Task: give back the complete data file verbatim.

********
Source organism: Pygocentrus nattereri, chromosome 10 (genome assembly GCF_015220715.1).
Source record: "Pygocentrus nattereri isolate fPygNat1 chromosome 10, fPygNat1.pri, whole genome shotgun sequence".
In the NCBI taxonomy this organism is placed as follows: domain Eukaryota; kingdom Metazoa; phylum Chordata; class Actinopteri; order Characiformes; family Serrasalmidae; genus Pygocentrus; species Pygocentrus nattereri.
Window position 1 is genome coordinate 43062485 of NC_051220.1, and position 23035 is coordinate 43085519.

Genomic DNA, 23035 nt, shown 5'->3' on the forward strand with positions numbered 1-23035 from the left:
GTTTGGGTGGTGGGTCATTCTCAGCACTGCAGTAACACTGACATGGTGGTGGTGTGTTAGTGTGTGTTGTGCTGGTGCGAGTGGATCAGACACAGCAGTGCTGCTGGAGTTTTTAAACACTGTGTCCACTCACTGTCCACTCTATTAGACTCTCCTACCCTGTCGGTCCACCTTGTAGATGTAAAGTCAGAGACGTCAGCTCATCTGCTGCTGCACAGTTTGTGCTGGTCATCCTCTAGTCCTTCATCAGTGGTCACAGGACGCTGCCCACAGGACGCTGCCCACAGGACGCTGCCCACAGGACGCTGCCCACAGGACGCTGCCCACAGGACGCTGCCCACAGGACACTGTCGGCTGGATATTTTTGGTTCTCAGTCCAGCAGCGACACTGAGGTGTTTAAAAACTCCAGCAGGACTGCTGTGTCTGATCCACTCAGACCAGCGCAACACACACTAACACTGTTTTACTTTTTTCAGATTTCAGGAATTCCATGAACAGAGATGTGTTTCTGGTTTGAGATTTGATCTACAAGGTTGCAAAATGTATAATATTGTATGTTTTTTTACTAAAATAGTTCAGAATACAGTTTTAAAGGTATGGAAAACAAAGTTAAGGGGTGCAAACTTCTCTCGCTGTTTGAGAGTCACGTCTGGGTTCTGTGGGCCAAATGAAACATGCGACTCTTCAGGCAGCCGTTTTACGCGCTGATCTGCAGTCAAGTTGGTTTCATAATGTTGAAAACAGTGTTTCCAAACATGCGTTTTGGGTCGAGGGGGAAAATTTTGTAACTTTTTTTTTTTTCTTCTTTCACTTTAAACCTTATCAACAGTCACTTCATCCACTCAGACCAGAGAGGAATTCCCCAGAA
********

Source organism: Pygocentrus nattereri, chromosome 10 (genome assembly GCF_015220715.1).
Source record: "Pygocentrus nattereri isolate fPygNat1 chromosome 10, fPygNat1.pri, whole genome shotgun sequence".
In the NCBI taxonomy this organism is placed as follows: domain Eukaryota; kingdom Metazoa; phylum Chordata; class Actinopteri; order Characiformes; family Serrasalmidae; genus Pygocentrus; species Pygocentrus nattereri.
Window position 1 is genome coordinate 43062485 of NC_051220.1, and position 23035 is coordinate 43085519.

Genomic DNA, 23035 nt, shown 5'->3' on the forward strand with positions numbered 1-23035 from the left:
GTTTGGGTGGTGGGTCATTCTCAGCACTGCAGTAACACTGACATGGTGGTGGTGTGTTAGTGTGTGTTGTGCTGGTGCGAGTGGATCAGACACAGCAGTGCTGCTGGAGTTTTTAAACACTGTGTCCACTCACTGTCCACTCTATTAGACTCTCCTACCCTGTCGGTCCACCTTGTAGATGTAAAGTCAGAGACGTCAGCTCATCTGCTGCTGCACAGTTTGTGCTGGTCATCCTCTAGTCCTTCATCAGTGGTCACAGGACGCTGCCCACAGGACGCTGCCCACAGGACGCTGCCCACAGGACGCTGCCCACAGGACGCTGCCCACAGGACGCTGCCCACAGGACACTGTCGGCTGGATATTTTTGGTTCTCAGTCCAGCAGCGACACTGAGGTGTTTAAAAACTCCAGCAGGACTGCTGTGTCTGATCCACTCAGACCAGCGCAACACACACTAACACTGTTTTACTTTTTTCAGATTTCAGGAATTCCATGAACAGAGATGTGTTTCTGGTTTGAGATTTGATCTACAAGGTTGCAAAATGTATAATATTGTATGTTTTTTTACTAAAATAGTTCAGAATACAGTTTTAAAGGTATGGAAAACAAAGTTAAGGGGTGCAAACTTCTCTCGCTGTTTGAGAGTCACGTCTGGGTTCTGTGGGCCAAATGAAACATGCGACTCTTCAGGCAGCCGTTTTACGCGCTGATCTGCAGTCAAGTTGGTTTCATAATGTTGAAAACAGTGTTTCCAAACATGCGTTTTGGGTCGAGGGGGAAAATTTTGTAACTTTTTTTTTTTTCTTCTTTCACTTTAAACCTTATCAACAGTCACTTCATCCACTCAGACCAGAGAGGAATTCCCCAGAA